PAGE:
The University Physics Competition 

The 2010 University Physics Competition

The 2010 contest started on Friday, November 5, 2010 at 6pm MDT, when the following problems were posted:

Problem A.  Aerobraking a Space Probe at Neptune:


In order to enter a circular orbit around another planet, a spacecraft must change its trajectory upon arrival; otherwise it will fly past the planet.  If this trajectory change is done with a rocket engine alone, the fuel required for this can contribute significantly to the cost of the mission.  However, if the spacecraft’s trajectory carries it through the atmosphere of the planet, then the resulting drag can significantly reduce the amount of fuel required.  Consider a 2,500 kg spacecraft to be sent to the planet Neptune, arriving at a speed of 30 km/s.  How much margin of error would be allowed in designing a trajectory through the outer atmosphere of Neptune which would save a significant amount of fuel?


Problem B.  Trebuchet:  The Dynamics of a Medieval Siege Engine


The trebuchet was a type of catapult which used a sinking counterweight to throw a projectile.  The counterweight was fixed to a short arm, which extended through a fulcrum to a long arm, where a projectile was attached at the end of a sling.  Consider a trebuchet, powered by a counterweight with a mass of 5,000 kg which is raised 2 meters above the ground.  What would be the best arm lengths and sling length, in order to maximize the damage done by the projectiles?

58 teams submitted solutions for judging before the 48 hour deadline had elapsed.  The following announcement of results was made on Monday, December 6, 2010:

Full results announcement and complete listing of all medals in the 2010 University Physics Competition

We are very pleased to announce the results of the first annual University Physics Competition. The University Physics Competition is an international contest for undergraduate students, who worked in teams of up to three students at their home colleges and universities all over the world, and spent 48 hours during the weekend of November 6 & 7 analyzing an applied scenario using the principles of physics, and writing a formal paper describing their work.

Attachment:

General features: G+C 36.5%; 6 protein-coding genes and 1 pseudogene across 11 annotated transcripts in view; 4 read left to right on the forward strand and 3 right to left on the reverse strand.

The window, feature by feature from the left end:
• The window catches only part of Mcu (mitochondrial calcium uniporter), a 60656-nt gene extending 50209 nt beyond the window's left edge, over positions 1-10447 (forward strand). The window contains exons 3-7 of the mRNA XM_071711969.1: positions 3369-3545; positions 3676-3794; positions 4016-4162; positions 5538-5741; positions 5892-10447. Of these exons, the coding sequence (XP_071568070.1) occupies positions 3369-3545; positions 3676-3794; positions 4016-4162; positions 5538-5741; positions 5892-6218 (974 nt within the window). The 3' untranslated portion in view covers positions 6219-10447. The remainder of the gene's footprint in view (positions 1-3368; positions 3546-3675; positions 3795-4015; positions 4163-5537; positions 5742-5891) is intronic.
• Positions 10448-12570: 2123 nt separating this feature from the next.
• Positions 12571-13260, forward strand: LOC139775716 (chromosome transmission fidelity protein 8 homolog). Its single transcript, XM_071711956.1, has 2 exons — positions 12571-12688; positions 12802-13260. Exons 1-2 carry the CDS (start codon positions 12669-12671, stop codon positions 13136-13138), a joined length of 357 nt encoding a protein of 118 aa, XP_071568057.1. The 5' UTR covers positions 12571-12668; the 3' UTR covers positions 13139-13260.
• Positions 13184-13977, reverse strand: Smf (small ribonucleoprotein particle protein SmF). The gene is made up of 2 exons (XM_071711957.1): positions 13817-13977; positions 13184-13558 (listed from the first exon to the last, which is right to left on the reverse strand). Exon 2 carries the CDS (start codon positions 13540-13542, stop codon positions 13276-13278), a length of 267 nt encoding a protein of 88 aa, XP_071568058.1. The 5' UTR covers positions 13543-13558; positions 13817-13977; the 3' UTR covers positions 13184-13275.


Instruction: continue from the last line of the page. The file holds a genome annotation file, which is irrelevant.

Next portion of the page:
During this, our inaugural year, 58 teams submitted papers for judging. 31 teams selected "Problem A - Aerobraking a Space Probe at Neptune" and 27 teams selected "Problem B - Trebuchet: The Dynamics of a Medieval Siege Engine."

For Problem A, the Gold Medal Winning Team was:

Team 160: Ari Cukierman, Olivia Walch, & Dian Yang
Institution: The College of William and Mary, Williamsburg, Virginia
Team Advisor: Christopher Carone

The 2010 Problem A Gold Medal Winning Paper: "Voyage to Neptune"

For problem B, the Gold Medal Winning Team was:

Team 210: John Sanders
Institution: Saint Louis University, St. Louis, Missouri
Team Advisor: William Thacker

The 2010 Problem B Gold Medal Winning Paper

Of the 58 teams in the 2010 University Physics Competition, 2 teams (3%) were ranked as Gold Medal Winners, 8 teams (14%) were ranked as Silver Medal Winners, 16 teams (28%) were ranked as Bronze Medal Winners, and 32 teams (55%) were ranked as Accomplished Competitors. The 2010 University Physics Competition received official sponsorship from the American Physical Society and American Astronomical Society, which provided prizes for the gold medal winning teams.

We extend our sincerest congratulations to each of the 58 competing teams for their excellent work and their enthusiasm for physics!

Kelly S. Cline
Carroll College; Helena, MT
Director of the 2010 University Physics Competition,